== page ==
Some Koreans have rallied in support of Dr Hwang
"But there may be particular conditions in which that could still be important."
Dr Huseyin Mehmet, reader in developmental neurobiology at Imperial College London concurs, adding: "It's good to have a fall-back treatment where nothing else can be done," he said.
"For example, you might have a patient with a very problematic immune system. There are certain diseases that one can imagine might be very difficult to match.
"But it has been worked out that for the vast majority of patients, 500 different stem cell lines will be enough to cover the whole population of the world in terms of our immunological diversity."
However, deriving embryonic stem cells from somatic cell nuclear transfer is likely to be of importance in understanding the mechanisms which cause cells to switch back and forth between the undifferentiated and differentiated states.
They should also be useful for creating "disease models" in the lab. This involves making stem cells from patients with genetic characteristics of particular diseases in order to develop therapies.
Researchers are keen to point out that Dr Hwang and his colleagues did not address many of the biggest obstacles to the development of therapies based on embryonic stem cells.
Reliably directing the differentiation of stem cells into other tissue types remains a significant hurdle for researchers. Animal studies have shown that simply injecting "naive" stem cells into the body can cause the formation of tumours.
Whatever the effect of the scandal on the fields of cloning and stem cell research, questions are now being directed at Science magazine, which published the 2004 and 2005 manuscripts; and at the process of "peer review" which it, and other leading journals, use to screen papers before they publish them.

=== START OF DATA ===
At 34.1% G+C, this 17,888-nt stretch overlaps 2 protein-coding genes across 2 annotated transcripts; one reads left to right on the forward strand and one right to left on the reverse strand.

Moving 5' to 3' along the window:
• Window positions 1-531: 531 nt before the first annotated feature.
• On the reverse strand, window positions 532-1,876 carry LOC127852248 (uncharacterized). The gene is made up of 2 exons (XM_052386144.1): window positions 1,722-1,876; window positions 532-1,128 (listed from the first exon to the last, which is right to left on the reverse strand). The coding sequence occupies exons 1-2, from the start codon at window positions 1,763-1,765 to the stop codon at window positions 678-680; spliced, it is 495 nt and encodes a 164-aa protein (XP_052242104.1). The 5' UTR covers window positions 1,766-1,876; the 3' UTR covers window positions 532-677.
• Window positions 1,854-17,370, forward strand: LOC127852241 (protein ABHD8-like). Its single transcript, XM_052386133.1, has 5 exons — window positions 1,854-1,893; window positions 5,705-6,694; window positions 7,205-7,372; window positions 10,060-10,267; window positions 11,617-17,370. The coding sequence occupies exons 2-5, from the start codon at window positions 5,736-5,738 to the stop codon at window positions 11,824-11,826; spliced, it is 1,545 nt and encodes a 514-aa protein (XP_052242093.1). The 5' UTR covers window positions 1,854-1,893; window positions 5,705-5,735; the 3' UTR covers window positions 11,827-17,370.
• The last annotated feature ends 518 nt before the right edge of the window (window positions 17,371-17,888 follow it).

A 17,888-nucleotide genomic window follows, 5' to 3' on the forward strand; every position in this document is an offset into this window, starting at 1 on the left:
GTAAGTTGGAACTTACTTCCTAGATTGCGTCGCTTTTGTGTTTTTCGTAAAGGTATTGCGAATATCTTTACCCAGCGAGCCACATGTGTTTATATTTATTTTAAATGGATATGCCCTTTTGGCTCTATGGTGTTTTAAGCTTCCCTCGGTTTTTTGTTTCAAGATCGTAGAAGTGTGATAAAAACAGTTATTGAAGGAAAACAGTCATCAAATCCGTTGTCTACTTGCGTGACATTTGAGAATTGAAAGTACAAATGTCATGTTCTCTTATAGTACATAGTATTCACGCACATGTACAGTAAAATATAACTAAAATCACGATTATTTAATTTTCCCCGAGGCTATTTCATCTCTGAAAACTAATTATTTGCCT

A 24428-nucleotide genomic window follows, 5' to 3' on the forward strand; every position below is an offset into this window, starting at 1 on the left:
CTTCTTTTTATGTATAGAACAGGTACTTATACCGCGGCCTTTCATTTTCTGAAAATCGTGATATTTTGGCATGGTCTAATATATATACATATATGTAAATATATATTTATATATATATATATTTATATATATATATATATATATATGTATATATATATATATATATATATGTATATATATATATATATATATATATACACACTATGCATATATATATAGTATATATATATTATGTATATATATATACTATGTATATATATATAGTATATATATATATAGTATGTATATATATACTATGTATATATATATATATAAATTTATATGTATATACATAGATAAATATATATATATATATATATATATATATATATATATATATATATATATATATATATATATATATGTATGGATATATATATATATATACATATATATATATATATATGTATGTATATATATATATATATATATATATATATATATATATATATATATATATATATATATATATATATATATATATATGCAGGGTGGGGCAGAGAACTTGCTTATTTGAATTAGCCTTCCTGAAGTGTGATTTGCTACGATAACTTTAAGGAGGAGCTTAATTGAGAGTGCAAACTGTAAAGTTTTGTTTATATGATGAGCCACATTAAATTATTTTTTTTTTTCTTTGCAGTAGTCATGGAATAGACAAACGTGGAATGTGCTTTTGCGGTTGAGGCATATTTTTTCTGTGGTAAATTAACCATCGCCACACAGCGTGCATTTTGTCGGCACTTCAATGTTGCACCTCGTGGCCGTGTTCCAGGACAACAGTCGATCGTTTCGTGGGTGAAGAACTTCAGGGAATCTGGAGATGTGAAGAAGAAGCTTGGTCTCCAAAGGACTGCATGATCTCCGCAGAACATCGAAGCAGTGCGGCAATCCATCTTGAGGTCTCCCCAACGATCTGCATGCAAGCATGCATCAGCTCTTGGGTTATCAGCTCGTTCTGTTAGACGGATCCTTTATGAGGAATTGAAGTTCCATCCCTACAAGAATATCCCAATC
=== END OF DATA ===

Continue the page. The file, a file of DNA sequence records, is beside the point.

That process is supposed to ensure that any study's methodology is sound and that interpretation of data does not go beyond what can be reasonably justified. But, as the Hwang affair shows, it is not foolproof and certain things have to be taken on trust.
But it has been suggested that on particularly contentious or high profile studies, reviewers should do more than just read through manuscripts to check they add up; could materials also be submitted for independent analysis and verification?
Some in the field think that insisting on replication of data by an independent group as part of the review process could be a step too far.
Colin McGuckin, professor of regenerative medicine at Newcastle University, UK, commented: "We don't want to become bureaucratic, because that will hold up everything. But sometimes as a scientist, your biggest critics will be in the organisation you work at. They're the ones you should look to for advice."
The affair may also force scientists to look afresh at how scientific success is measured.
"There is so much pressure internationally on a scientist to publish their research in peer-reviewed journals. You get nothing for coming second," says Dr Mehmet.
"If you publish, like Hwang did, in a high impact journal, it gets very widely read. And unfortunately, advancement in the university sector and research financing from grant-funding bodies rely heavily on the impact factor of an individual's research."
Impact factor is a measure of importance of scientific journals. It is calculated each year by the Institute for Scientific Information for those journals which it tracks.
Dr Mehmet points out that this system can be unfair because considered, detailed work that can take a long time to complete is published in specialist journals with lower impact factors.
Scientists admit that few people raised suspicions about Dr Hwang's work.
In fact, there was good reason to believe that Hwang might have succeeded in an area where others were making slower progress, experts say. The South Korean government had reportedly ploughed more than 26 billion won ($26m) into Dr Hwang's research.
In 2004, Professor Price visited Hwang's facility in South Korea: "It was amazing," he says, "as close to a cottage industry in stem cells as you can get. So many people, so many resources. They were working very hard on this. I was prepared to take that on face value."